January 26, 1993
“Oure Fadir that art in heuenes, halwid be thi name; thi kyngdom comme to; be thi wille done as in heuen and in earth; gif to vs this day oure breed oure other substaunce; and forgeve to vs oure dettis, as we forgeve to oure dettours; and leed vs nat in to temptacioun, but delyuere vs fro yuel. Amen.”
No, my fingers are not on the wrong keys. That is the Lord’s Prayer as it reads in English, about A.D. 1350. Three hundred and fifty years earlier, it looked like this: “Faeder ure thu the eart on heofonum; si thin name gahalgod...”
Today, most of us know it as “Our Father who art in heaven, hallowed be thy name...” In another 300 to 700 years, who knows what it will sound like, at least in English.
Languages change over time. They also change from place to place. Consider the confusion an American gas jockey might feel if an Englishman drove up and asked him to fill the tank with petrol, check under the bonnet, clean the windscreen and check the spare in the boot!
These days, the primary issue concerning words and their meanings centers around sexist and racist terms. Newspapers and other publications have lists of taboos. For example, most do not permit the use of pronouns that stereotype male or female roles. There are also Bibles with inclusive language, including at least one that refers to God as “our mother.”
This raises a question--can we be sure how the Lord’s Prayer or any portion of Scripture should read in English? After all, the original copies of the documents that make up the Bible were lost a long time ago. The answer is that there are thousands many copies of those originals still in existence, thousands in fact. Translators use them to determine what the originals said. Each Bible version is an attempt to translate these Greek and Hebrew documents into the language of the day.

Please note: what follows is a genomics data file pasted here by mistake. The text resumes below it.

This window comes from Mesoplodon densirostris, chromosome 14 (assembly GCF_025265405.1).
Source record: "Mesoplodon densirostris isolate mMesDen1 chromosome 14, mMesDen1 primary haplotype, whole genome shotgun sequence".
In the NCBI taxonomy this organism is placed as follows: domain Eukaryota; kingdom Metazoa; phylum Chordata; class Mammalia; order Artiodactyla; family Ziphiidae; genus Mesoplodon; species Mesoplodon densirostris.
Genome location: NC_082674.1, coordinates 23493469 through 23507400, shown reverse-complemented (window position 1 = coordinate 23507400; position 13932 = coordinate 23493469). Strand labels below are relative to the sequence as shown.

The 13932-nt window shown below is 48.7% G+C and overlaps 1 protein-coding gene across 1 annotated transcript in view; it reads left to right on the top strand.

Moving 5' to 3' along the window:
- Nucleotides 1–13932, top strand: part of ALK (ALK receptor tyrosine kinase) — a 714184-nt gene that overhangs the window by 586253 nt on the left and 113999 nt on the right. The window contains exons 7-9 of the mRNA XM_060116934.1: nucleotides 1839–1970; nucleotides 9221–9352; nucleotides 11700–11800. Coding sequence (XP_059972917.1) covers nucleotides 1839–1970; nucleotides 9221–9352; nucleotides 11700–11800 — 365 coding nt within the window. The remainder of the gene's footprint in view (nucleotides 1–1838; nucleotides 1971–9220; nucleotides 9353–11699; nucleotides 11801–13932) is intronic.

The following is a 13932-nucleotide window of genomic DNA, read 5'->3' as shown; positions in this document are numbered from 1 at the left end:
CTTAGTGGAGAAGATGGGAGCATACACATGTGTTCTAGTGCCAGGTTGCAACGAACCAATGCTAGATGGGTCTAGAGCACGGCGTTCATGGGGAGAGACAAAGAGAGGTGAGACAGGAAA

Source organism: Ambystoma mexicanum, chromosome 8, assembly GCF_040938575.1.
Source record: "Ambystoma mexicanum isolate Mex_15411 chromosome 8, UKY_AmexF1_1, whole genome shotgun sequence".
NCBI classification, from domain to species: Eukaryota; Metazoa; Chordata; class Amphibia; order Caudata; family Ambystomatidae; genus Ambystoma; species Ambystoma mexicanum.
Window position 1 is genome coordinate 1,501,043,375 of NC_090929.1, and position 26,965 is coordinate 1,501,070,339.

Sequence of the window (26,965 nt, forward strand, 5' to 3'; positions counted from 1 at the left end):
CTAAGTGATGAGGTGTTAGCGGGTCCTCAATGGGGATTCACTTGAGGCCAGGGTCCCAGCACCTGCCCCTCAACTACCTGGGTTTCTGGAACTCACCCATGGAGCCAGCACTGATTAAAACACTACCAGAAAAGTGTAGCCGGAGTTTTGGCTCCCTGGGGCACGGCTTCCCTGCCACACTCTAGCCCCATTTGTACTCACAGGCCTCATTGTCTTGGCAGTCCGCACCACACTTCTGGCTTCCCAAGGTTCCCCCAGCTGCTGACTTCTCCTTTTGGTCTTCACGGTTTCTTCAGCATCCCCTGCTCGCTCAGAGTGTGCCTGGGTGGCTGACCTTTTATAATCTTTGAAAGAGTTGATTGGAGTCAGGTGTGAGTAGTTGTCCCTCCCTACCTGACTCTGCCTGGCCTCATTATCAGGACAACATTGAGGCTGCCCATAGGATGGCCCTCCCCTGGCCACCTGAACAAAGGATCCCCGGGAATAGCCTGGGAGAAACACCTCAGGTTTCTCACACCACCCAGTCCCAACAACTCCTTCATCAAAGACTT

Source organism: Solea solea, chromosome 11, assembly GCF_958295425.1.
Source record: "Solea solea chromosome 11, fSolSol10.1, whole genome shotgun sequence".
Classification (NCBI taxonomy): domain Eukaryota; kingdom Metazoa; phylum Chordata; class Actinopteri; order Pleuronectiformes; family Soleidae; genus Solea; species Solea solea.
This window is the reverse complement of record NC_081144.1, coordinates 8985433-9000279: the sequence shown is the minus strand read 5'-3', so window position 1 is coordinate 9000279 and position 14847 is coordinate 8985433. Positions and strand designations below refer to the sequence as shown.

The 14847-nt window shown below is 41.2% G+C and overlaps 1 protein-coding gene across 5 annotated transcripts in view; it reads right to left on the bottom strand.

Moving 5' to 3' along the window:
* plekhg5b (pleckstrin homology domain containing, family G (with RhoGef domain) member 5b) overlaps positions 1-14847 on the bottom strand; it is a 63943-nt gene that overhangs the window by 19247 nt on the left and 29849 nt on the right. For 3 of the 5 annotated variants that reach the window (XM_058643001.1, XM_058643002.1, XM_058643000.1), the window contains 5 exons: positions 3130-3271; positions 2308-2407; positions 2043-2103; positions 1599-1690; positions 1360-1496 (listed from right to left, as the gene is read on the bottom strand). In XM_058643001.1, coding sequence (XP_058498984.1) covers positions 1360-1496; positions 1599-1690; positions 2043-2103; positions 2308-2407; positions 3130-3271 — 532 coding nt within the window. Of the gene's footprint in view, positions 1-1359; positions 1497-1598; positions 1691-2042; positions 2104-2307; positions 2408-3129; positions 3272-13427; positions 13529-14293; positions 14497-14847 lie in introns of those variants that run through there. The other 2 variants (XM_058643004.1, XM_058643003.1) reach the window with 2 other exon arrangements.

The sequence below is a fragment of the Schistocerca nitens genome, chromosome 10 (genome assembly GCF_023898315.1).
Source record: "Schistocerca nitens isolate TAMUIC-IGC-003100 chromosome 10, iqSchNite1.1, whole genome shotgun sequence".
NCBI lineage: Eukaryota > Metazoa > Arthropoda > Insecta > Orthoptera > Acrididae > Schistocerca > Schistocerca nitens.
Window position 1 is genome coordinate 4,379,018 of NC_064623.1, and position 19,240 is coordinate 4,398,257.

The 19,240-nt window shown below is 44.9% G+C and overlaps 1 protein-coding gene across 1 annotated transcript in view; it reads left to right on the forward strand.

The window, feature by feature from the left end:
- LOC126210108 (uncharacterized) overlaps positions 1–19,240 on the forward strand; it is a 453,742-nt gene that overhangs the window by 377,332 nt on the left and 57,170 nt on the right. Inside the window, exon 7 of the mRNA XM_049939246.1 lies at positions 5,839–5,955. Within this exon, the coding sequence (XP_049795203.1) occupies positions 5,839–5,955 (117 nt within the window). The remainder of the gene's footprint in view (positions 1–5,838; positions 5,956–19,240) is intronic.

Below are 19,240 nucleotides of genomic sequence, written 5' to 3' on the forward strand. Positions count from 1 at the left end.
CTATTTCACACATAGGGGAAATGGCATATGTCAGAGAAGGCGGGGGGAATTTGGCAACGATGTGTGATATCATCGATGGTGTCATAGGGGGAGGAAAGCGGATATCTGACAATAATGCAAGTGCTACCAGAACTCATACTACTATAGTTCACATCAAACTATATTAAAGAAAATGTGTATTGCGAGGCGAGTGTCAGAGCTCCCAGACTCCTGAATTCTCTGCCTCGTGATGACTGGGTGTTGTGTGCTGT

In 1611, that language was similar to what we see in the King James Version. This translation has been in use for such a long time that many people think it is the only reliable one. Some are suspicious of newer versions and even say we don’t need modern English Bibles.
Interestingly enough, that was one of the criticisms against the King James version when it was first translated. Many people wanted to stick with their older translations. However, King James of England did not like the marginal notes in some of them and suggested a new translation, in the language of the day, with minimal notes in the margins. He wanted a version every person could read.
Translators are still trying to keep the language of the Bible clear and current. Most of them try to be as true to the Greek and Hebrew as possible. Some are what might be called dynamic translations: they retain the sense of the meaning but are not word-for-word renderings. The goal, in most cases, is to help people better understand the Word of God.
When I first read a “modern” translation, I was fearful that it might not be very accurate but after a semester of learning how the manuscripts have been used and translated, I have a strong confidence in most of our Bible versions. Some translations may not be as good as others, but whether I open up the King James Version or Good News for Modern Man, accurate scholarship insures dependability.
Even more assuring is the fact that the Spirit of God uses His Word to reveal Christ and to demonstrate how He meets our spiritual need. How important that we not only can read it in our own vernacular, but that we do read it.